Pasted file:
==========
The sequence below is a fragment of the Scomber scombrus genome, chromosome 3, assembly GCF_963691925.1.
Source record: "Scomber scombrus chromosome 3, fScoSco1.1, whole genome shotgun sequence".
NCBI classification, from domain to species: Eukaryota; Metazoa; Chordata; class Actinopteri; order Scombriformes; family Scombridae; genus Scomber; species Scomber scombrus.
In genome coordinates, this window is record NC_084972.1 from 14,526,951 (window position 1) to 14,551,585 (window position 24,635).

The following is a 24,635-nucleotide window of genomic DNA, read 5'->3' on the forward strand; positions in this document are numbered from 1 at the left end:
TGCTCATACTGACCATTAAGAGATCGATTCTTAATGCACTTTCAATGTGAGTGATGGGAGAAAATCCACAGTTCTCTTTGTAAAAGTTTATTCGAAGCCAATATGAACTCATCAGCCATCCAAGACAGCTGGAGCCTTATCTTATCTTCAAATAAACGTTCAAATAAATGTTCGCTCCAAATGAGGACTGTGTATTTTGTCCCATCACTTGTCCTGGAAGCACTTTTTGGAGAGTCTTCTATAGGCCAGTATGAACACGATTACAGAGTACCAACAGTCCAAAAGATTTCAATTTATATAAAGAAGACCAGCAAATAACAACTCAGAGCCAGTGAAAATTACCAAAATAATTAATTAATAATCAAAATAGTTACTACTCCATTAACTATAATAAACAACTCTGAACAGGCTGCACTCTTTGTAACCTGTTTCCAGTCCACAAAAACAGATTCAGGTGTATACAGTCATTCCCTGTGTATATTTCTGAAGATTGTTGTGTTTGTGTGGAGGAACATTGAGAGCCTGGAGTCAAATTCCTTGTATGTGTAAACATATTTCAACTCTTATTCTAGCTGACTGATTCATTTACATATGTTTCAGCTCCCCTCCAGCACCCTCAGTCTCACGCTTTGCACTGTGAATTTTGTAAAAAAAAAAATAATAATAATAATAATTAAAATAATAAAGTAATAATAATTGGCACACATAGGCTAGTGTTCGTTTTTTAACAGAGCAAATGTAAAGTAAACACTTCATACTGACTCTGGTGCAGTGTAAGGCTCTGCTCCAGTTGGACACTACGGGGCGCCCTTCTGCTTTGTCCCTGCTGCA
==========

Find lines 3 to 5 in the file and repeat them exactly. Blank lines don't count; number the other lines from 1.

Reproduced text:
NCBI classification, from domain to species: Eukaryota; Metazoa; Chordata; class Actinopteri; order Scombriformes; family Scombridae; genus Scomber; species Scomber scombrus.
In genome coordinates, this window is record NC_084972.1 from 14,526,951 (window position 1) to 14,551,585 (window position 24,635).

The following is a 24,635-nucleotide window of genomic DNA, read 5'->3' on the forward strand; positions in this document are numbered from 1 at the left end: